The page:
Proper 25C

October 21, 2019

  • The Lectionary Gospel +

    Luke 18:9-14

    Author: Scott Hoezee

  • Old Testament Lectionary +

    Joel 2:28-32

    Author: Stan Mast

  • The Lectionary Psalms

    Psalm 84:1-7

    Author: Scott Hoezee

    In the Calvin Seminary Chapel above and behind the pulpit area is a large clear-glass window with a cross in the center.  A few years ago during a May Term preaching class in the chapel, we all noticed that a large Horned Owl had made a nest in the uppermost window pane near the top of the cross where it was raising a couple or so owlets.  Not infrequently while students were preaching their sermons as part of that course, that mother owl would swivel her head around (as only owls can do!) and peer down upon us all.  We made jokes that this was like getting a theological education at the Hogwarts School in the Harry Potter stories!  (Owls are the key couriers of information and mail in the Harry Potter world, in case you didn’t know, and so they are everywhere at Hogwarts.)

    What it maybe should have reminded us of instead was Psalm 84.  Because in a well-known image, the psalmist finds himself envying the birds who built their nests in the eaves of God’s holy Temple in Jerusalem.  “Lucky birds,” the poet as much as writes, “they get to live in God’s House all the time in ways I sorely wish were true of me!”

    Psalm 84 is not technically one of the Songs of Ascent that you can find in Psalms 120-134 but this is all-but certainly a pilgrimage song.  This is a song of intense longing to arrive at the Temple.  Indeed, it is a song that almost laments the transient nature of this pilgrimage in that the psalmist can think of nothing better than the prospect of dwelling in God’s holy presence in his holy Temple all the time.  The poetic language is intense: longs, faints, yearns.  His soul “cries out” for God.  If this were some romantic ballad, you would quickly conclude that this lover has got it bad!  He is wholly besotted with his beloved one.  The intensity of the language here could give the lovers in the Song of Songs a run for their money.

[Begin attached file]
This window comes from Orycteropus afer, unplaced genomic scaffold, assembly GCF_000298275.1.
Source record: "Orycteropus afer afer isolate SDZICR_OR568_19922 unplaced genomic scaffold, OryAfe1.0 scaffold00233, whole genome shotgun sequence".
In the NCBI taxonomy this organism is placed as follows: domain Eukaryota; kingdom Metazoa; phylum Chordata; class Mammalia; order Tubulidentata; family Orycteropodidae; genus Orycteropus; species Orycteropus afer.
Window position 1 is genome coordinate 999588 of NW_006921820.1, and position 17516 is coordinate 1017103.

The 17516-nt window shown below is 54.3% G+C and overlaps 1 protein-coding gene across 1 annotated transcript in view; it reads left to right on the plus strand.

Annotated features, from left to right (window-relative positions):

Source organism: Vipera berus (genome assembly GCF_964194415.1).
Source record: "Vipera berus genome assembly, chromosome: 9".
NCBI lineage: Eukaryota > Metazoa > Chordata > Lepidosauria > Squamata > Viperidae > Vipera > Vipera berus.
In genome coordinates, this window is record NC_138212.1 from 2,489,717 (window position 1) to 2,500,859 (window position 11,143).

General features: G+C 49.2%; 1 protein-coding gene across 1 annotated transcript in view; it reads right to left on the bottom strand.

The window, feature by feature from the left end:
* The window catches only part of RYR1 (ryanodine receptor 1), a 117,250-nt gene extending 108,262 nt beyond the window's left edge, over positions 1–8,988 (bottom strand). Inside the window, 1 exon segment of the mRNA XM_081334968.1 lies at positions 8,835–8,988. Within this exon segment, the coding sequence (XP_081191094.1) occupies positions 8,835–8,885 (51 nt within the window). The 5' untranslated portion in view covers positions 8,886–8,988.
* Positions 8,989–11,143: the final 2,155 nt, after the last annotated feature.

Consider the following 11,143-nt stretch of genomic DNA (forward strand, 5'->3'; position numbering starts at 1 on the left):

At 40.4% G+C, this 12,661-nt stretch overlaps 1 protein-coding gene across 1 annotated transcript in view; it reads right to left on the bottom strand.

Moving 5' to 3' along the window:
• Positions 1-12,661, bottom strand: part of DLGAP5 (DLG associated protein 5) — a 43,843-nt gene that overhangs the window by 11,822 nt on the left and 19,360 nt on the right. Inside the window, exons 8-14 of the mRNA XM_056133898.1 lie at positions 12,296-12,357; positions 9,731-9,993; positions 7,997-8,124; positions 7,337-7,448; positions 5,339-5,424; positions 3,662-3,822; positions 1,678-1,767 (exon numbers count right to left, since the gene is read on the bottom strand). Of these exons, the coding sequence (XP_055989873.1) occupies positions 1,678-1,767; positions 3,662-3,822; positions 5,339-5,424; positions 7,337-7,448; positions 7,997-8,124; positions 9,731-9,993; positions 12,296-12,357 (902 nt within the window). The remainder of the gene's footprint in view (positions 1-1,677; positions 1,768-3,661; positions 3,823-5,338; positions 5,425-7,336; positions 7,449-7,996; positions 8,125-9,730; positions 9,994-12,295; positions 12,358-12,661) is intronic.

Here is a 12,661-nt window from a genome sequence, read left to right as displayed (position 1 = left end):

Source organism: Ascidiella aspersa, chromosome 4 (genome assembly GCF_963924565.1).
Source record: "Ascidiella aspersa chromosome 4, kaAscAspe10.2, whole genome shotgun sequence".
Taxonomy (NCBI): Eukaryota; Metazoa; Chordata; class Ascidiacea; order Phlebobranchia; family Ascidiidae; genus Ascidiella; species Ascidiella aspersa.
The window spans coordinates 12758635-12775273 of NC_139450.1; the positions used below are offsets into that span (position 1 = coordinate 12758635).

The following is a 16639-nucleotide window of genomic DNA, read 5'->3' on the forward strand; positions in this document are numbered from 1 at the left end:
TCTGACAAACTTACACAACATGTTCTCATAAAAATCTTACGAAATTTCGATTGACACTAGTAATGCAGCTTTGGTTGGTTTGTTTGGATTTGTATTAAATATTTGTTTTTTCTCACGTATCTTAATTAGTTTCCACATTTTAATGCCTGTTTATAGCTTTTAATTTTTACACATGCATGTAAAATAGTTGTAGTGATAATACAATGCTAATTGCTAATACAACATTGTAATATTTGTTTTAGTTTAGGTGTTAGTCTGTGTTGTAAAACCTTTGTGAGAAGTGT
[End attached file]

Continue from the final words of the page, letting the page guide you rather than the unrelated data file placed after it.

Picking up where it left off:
But perhaps it is just here that we can pause.  Is the ardor expressed in Psalm 84 for God’s presence and for being in God’s special place of worship something to which most of us can relate?  When was the last time we were on tippy-toes in eager anticipation of our next chance to go and worship God?  Do we find it difficult to sleep on Saturday nights because we are so excited about church in the morning?  Or does the alarm go off at 7:30am on Sundays and we as often as not groan before hitting the snooze button for another 15 minutes of zzzz’s?

    Before we go much farther down this road of thought, let’s note a few obvious caveats we need to bear in mind if we are going to preach on Psalm 84.  First, we no longer have a singular house of worship like the Temple in ancient Israel.  The Temple was viewed as a unique place and it was not per se a portable enterprise.  The holy presence of Yahweh was (on earth anyway) seen as contained within the Holy of Holies with Almighty God seated on the “throne” of the mercy seat atop the Ark of the Covenant.  So to the minds of most Israelites, you could literally be relatively closer or farther away from the living presence of God at any given moment depending on your physical location.  The closer to Jerusalem = Being closer to God; the farther from Jerusalem = the farther from God (such that you always prayed toward Jerusalem, albeit sometimes from long distances).

    There is a sense in which Pentecost democratized the presence of God for us.  The New Testament reveals that we are now, each one of us by virtue of having union with Christ, living temples of the Holy Spirit who dwells in each of our hearts.  The living presence of Christ is, therefore, as near to us as flesh is to fingernails such that we have a hard time imagining ever being “away” from (or conversely any closer to) God no matter where we are on planet Earth.